5 Things Never to Do in Your Phone Fundraising Calls

With this blog post, I’m launching a new, regular feature at Michael Rosen Says. Periodically, I’ll invite an outstanding, published book author to write a guest post. If you’re an author who would like to be considered, please contact me directly.

For the first author-guest-post, I invited Stephen F. Schatz, CFRE, author of Effective Telephone Fundraising: The Ultimate Guide to Raising More Money, the definitive book about how to make a successful appeal using the phone. Steve and I worked together as telephone fundraising pioneers. In his book, for which I wrote the Foreword, he reveals most of our proven techniques. Step-by-step, his book shows the right way, the most effective way to do telephone fundraising. As the back-cover says, “Despite the advent of sophisticated fundraising methods via the Internet, social media, and other online platforms, the bottom-line truth is: good old-fashioned telephone fundraising still works, bringing in over one billion dollars annually from generous Americans. It’s a wellspring of untapped funds your nonprofit could be reaping. Savvy, straightforward, and humorous, Effective Telephone Fundraising: The Ultimate Guide to Raising More Money shows you how to secure more donors, raise more money, and build donor loyalty.”

For this post, Steve looks at things from a different perspective and shares what he believes are the things fundraisers should never do in their phone fundraising programs:


When my wife heard that I was writing an article about the DON’Ts of telephone fundraising for Michael’s blog, Michael Rosen Says, her helpful suggestion for #1 was “Don’t pick up the phone — it might be a telemarketer!”

I had to explain the slant was to help telephone fundraisers, not to hurt them. In my recent book, Effective Telephone Fundraising, I suggest plenty of “DOs” — things you can do to make effective telephone fundraising calls. But here for your reading pleasure are some of the DON’Ts!


In the cyber fundraising world, they call this “Opt In” or “Opt Out.” In telephone fundraising, it’s simply asking the prospect to speak with you. A range of nuance is available to the fundraiser from the interrogative “Is now a good time?” to the declarative “I’d like to speak with you a few moments about XYZ Charity, if that’s okay…” giving the prospect the opportunity to opt out. It’s simple courtesy.

The telephone is an interruptive medium. Your call is either coming into the prospect’s home, office, even the automobile. You are interrupting their time, mind and focus. Barging through by telephone is like a door–to-door brush salesman ringing your bell, and the moment you open the door, sticking his foot in the crack and proceeding to make a pitch — perhaps even waving his latest dandy toilet brush in your face — saying, “It’ll make your bowl the tidiest and cleanest in town!” Rude!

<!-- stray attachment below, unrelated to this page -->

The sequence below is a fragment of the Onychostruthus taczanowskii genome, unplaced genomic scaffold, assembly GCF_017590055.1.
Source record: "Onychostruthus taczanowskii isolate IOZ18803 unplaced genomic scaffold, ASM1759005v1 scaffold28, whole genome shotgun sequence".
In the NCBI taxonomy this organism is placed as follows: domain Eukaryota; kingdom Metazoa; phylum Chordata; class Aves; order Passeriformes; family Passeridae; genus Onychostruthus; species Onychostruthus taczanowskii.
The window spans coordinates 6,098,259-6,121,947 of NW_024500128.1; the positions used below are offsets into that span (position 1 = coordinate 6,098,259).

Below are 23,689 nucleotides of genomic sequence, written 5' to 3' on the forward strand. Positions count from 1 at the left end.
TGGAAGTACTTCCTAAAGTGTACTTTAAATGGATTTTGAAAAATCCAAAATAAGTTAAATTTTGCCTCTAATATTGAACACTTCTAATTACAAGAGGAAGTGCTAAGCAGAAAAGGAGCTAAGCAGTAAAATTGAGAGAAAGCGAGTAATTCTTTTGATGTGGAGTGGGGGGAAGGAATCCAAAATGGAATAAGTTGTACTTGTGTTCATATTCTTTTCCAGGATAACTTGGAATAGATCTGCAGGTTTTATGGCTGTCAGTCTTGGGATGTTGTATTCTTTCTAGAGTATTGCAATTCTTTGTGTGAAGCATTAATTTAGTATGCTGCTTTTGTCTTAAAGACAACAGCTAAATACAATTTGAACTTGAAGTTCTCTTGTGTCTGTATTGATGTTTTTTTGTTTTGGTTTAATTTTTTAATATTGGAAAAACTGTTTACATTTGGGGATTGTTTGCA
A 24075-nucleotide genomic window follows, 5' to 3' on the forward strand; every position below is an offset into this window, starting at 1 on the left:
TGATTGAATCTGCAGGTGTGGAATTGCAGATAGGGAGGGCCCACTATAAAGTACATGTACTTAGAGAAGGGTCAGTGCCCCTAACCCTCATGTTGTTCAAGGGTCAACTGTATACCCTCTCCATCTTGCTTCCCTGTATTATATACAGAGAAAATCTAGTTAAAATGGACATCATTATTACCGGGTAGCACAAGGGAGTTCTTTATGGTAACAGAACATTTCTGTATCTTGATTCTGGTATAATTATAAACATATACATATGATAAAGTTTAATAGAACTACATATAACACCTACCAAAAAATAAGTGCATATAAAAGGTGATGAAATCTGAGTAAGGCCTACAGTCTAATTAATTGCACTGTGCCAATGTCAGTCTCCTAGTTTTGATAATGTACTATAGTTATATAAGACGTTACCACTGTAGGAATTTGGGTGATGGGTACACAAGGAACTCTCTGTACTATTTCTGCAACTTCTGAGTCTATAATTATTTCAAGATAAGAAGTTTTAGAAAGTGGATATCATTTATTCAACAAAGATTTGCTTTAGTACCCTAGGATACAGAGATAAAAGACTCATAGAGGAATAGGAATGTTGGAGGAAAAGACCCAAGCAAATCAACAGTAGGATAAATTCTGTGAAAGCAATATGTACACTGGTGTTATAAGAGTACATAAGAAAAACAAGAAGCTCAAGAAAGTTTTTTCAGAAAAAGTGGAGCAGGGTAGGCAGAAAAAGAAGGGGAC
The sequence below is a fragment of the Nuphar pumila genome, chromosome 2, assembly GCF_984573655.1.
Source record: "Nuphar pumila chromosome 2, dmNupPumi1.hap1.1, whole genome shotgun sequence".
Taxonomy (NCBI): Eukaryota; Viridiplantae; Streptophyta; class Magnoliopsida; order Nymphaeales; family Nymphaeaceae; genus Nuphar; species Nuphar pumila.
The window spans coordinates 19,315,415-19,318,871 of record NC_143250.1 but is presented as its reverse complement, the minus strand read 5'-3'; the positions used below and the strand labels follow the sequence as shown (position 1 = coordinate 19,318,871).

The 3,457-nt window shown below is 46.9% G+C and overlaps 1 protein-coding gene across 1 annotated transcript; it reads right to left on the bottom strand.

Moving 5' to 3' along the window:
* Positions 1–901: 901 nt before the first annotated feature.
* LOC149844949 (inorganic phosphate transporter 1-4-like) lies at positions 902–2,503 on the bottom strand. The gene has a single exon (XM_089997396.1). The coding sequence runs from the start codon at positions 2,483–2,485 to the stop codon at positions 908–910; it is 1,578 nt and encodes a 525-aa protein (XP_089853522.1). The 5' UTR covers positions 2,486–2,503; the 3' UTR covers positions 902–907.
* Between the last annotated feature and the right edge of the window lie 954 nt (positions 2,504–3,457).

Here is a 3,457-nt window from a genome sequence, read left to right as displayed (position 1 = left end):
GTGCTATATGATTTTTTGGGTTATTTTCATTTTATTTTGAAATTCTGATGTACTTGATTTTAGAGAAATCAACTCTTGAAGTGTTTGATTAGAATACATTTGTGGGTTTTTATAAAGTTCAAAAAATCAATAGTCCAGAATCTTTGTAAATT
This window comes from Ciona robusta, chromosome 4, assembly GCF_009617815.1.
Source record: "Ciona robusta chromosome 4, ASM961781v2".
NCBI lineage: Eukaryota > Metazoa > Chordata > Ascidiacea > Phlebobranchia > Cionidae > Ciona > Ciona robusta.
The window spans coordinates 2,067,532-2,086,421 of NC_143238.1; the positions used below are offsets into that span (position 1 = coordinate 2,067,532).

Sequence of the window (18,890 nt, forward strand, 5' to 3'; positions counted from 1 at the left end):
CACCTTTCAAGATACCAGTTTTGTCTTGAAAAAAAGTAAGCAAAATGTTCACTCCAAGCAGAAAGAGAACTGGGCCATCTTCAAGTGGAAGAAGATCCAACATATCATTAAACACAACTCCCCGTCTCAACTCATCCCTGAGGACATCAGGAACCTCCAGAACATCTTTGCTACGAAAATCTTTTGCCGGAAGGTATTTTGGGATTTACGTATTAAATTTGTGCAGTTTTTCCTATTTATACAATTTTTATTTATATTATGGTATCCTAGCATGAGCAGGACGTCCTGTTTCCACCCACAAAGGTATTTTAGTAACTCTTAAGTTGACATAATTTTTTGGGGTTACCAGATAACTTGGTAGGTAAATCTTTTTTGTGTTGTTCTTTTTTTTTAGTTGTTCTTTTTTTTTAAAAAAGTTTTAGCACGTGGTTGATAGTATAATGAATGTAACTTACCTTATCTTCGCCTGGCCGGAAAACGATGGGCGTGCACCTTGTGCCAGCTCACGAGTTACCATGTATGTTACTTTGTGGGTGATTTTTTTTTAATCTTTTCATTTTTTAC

What if the prospect chooses “opt out”? You can try to arrange a more convenient time he or she will “opt in.” If you can’t? Chances are you wouldn’t receive a gift anyway, even by sticking your foot in the door!


This is one of the most difficult things for new fundraisers to overcome — a fear to steel one’s self to make a proposal with a dollar tag attached. The maxim “ask and you shall receive” is indeed apt.

How successful would a grants writer be in writing a proposal to a foundation that ended, “Well, anything your foundation can spare this year, we’ll appreciate!” Or, thinking in another, completely different vein, a young man asking a girl out for a date, shyly looking down as he shuffles his feet, “Uh, Shirley, maybe you’d like to go out with me sometime?” — as opposed to the more direct, “Shirley, there’s a great new pizza shop on Market Street with the best pizza in town. How would you like to come with me next Tuesday?”

Allow the prospect to focus on a number, a specific dollar proposal. If the prospect rejects that, it opens the door to a counterproposal, a lower amount. G = f(A) is an indelible formula for telephone fundraising, and for philanthropy in general: the number of gifts you receive is a direct function of the number of asks you make.


In between the “hello” and a “pledge” a lot has to happen. Unfortunately, so many “telemarketers” use a one-way approach, broadcasting a pitch into the telephone’s transmitter, hoping the sheer force of their verbal wind will somehow blow money out of the prospect’s pockets in the organization’s direction. Please observe the Lord gave us two ears and only one mouth and the most successful fundraising calls are constituted in similar proportion.

Note also that the telephone has a receiver as well as a transmitter, and encouraging your prospect to talk, comment, react will not only keep them on the phone, it will help involve them in the call and, ultimately, help bring them to your cause.